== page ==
Some observers see more of a plus-minus relationship. In 2007, Hispanic purchasing power will reach $875.5 billion, which represents 9.7 percent of the toal U.S. purchasing power, according to HispanTelligence(r). Corporations take notice when that much money is in play.
But buying power has yet to equal greater corporate power. The National Society of Hispanic MBA reports that Hispanics hold approximately 4.5 percent of managerial jobs; the Hispanic Association on Corporate Responsibility says that less than 1.7 percent of corporate board seats are occupied by Hispanics.
High visibility comes with the territory at Wal-Mart. And Eduardo Castro-Wright, 51, who became CEO of Wal-Mart's U.S. stores division last September, has it.
But the spotlight is hot as Mr. Castro-Wright must refurbish Wal-Mart's tarnished domestic image, successfully take some stores upscale, profitably target ethnic shoppers – also known as Hispanics and African Americans – and reverse the company's trailing sales performance compared to Target. If all that occurs, shareholders in the Fortune 500's No. 2 company may also see a spike in Wal-Mart stock, which has languished for five years.
These are tall tasks for the ex-chief of Wal-Mart's profitable Mexican operations. The native of Ecuador now controls 3,300 U.S. stores [which also have more than 150,000 Hispanic employees and contracts with 750 Hispanic suppliers worth $1.1 billion dollars].
It's too early to say how Mr. Castro-Wright is doing. But more than a bonus is at stake. Some observers think he could be a successor to CEO Lee Scott if Wal-Mart USA turns around.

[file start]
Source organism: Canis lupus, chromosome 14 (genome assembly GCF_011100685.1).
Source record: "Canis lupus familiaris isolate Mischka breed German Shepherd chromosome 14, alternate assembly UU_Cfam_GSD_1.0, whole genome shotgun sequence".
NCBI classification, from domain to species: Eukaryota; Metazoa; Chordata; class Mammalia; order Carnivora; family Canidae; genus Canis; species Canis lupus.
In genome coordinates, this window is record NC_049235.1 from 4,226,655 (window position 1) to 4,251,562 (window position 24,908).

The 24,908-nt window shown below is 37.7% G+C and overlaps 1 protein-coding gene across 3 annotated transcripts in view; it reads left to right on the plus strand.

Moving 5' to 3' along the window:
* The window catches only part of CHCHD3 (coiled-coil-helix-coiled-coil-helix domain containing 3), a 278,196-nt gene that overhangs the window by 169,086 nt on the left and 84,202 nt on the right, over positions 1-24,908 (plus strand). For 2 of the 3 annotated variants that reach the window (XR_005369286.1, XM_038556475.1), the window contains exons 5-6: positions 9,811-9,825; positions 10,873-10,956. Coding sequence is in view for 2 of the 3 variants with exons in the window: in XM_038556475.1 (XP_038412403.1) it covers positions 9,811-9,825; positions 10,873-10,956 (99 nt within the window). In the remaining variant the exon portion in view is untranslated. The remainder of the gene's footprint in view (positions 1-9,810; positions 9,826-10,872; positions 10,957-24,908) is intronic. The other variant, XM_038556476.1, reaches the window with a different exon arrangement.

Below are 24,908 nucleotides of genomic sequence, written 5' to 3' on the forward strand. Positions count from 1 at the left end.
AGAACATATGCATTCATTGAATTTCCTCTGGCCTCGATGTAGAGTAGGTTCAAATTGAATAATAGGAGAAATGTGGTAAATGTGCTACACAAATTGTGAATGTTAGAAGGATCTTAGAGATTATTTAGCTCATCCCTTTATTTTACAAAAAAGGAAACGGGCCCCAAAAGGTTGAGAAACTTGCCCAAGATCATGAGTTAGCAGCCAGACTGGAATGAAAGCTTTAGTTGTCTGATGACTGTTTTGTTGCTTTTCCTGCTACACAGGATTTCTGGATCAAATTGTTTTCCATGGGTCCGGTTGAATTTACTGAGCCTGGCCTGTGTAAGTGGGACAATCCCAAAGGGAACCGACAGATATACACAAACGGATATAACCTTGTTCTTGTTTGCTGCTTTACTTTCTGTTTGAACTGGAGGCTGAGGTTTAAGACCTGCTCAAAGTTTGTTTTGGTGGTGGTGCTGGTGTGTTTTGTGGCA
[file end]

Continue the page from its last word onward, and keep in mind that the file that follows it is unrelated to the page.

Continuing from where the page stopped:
There are no ifs, ands, or buts with Crístobal Conde, 46. He is one busy and happy CEO. Why? Imagine that your company controls the back-office processing that keeps transactions for the leading banks, governments, and stock exchange, among other entities, flowing. Plus, you provide essential if invisible IT, business, and professional services for more than 25,000 customers across 50 countries.
Chilean-born Mr. Conde does that, and this expertise supports a revenue stream to SunGard that BusinessWeek said is like "water from a hose." That's why Silver Lake Partners, a private equity group, paid $11.3 billion to take SunGard private in 2005. That year, the Wayne, Pennsylvania company, which no longer has to post earnings publicly, had revenues of $3.6 billion and net income of $454 million.
Silver Lake money has increased staffing from 10,000 to 16,000 and raised new product launches from 10 per year to 53 in 2006. But, the CEO says, "The firms that own us are tough masters. If we are free from the quarterly review, that is only because we work for the private firms on a monthly basis now."
If Mr. Conde has one worry, it is that not enough Hispanics are entering the IT sector. But he is optimistic that the pace will pick up, he says, as corporations understand that Hispanics "bring a different dimension to the debate and have the ability to cross cultures and languages in a way that adds real value."
Retention, not just promotion
Maria de los Angeles Crummett, the dean of International Affairs at the University of South Florida, says that enticing Hispanic customers is not enough. Corporations must find, hire, retain, and promote individuals, she says, such as those in the Corporate Elite, or others such as COOs Richard A. Gonzalez at Abbott Labs and Ralph Alvarez at McDonald's. "Once they are in, the newcomers can work themselves up the corporate ladder, not because they are Hispanic, but because they are there, capable, and able to make a positive difference."
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